Marae visit a worthy experience for refugees
‘‘This same our culture!’’ rang out many times around Takapuwahia Marae on a special visit last month.
The marae played host to 130 former refugees and new migrants, their English language teachers, and support staff from Red Cross as part of an orientation day on December 5.
The new New Zealanders, formerly from a host of different countries, have recently settled in Porirua and in other parts of Wellington, and this was their first visit to a marae.
Ngati Toa kaumatua Taku Parai worked with Porirua-based Multicultural Learning and Support Services to give the group a welcome they will never forget to Takapuwahia Marae, which included a wero (formal challenge) and powhiri.
The refugees responded with a newly learned waiata.
Supported by many translators, the group heard about Te Rauparaha, the birth of the famous haka, and the history of the fall and rise of tikanga Maori over the past 150 years.
To cap off the day, a traditional hangi was held, with a number of strong Syrian men keen to assist in getting the hangi out of the ground.
Multicultural Learning and Support Services general manager Debbie Player said there was plenty of food for everyone and one comment from the refugees included, ‘‘So healthy - no boil, no oil, no spice!’’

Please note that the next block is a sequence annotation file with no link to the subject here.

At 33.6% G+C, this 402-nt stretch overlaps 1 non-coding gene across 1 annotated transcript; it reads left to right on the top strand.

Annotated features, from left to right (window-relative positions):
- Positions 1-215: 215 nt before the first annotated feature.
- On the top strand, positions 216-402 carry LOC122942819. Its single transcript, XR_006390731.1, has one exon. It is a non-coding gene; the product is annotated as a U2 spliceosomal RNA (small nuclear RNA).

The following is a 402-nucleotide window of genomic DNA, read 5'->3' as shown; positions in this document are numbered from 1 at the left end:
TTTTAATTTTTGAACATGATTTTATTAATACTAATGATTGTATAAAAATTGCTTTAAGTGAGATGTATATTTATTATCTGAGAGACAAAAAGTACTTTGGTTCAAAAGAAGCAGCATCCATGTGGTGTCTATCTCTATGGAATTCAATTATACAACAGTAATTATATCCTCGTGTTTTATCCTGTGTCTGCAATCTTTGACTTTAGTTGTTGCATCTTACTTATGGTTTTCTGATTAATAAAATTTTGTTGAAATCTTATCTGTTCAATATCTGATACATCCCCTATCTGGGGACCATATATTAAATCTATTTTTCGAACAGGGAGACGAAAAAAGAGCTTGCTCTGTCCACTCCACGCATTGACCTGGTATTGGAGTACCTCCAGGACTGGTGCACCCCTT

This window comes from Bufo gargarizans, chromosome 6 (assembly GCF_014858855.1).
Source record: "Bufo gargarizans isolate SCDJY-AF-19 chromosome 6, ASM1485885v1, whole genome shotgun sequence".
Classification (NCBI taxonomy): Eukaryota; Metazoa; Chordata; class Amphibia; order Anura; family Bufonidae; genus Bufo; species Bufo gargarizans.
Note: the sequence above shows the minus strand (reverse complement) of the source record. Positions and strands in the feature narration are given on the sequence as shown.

Player said a tikangi Maori curriculum for refugees and English language teachers was developed with the help of Red Cross Wellington and Changemakers Refugee Forum, and was very successful.
‘‘The programme, funded with a grant from [adult education school] ACE Aotearoa aims to ensure that recent arrivals have a full appreciation of the bicultural nature of New Zealand, to connect with local tangata whenua, acknowledging their importance in our community,’’ she said.
‘‘For teachers, it enriches the learning experience through the natural inclusion of Te Reo and culture.’’
Player said the marae visit was a huge success and aspects of the powhiri and hangi drew exclamations of recognition from the students, who got more than a learning experience from the cultural exchange.
‘‘They obviously sensed a strong connection with Takapuwahia, commenting on the history of loss of land and rights, and taking hope from the example of rebuilt community and cultural strength.’’
Led by Parai, the group also visited a number of significant Ngati Toa sites in and around Porirua.